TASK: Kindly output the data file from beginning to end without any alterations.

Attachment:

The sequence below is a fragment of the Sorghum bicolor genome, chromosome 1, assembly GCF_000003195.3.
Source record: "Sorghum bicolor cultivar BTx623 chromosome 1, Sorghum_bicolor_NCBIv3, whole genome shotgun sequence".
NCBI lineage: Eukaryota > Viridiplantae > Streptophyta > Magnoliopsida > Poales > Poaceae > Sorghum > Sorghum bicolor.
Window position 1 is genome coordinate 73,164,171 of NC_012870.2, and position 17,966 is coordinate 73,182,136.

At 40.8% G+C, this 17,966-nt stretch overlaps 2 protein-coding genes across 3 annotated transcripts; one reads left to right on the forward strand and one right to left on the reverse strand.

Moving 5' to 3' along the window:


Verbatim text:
The sequence below is a fragment of the Sorghum bicolor genome, chromosome 1, assembly GCF_000003195.3.
Source record: "Sorghum bicolor cultivar BTx623 chromosome 1, Sorghum_bicolor_NCBIv3, whole genome shotgun sequence".
NCBI lineage: Eukaryota > Viridiplantae > Streptophyta > Magnoliopsida > Poales > Poaceae > Sorghum > Sorghum bicolor.
Window position 1 is genome coordinate 73,164,171 of NC_012870.2, and position 17,966 is coordinate 73,182,136.

At 40.8% G+C, this 17,966-nt stretch overlaps 2 protein-coding genes across 3 annotated transcripts; one reads left to right on the forward strand and one right to left on the reverse strand.

Moving 5' to 3' along the window: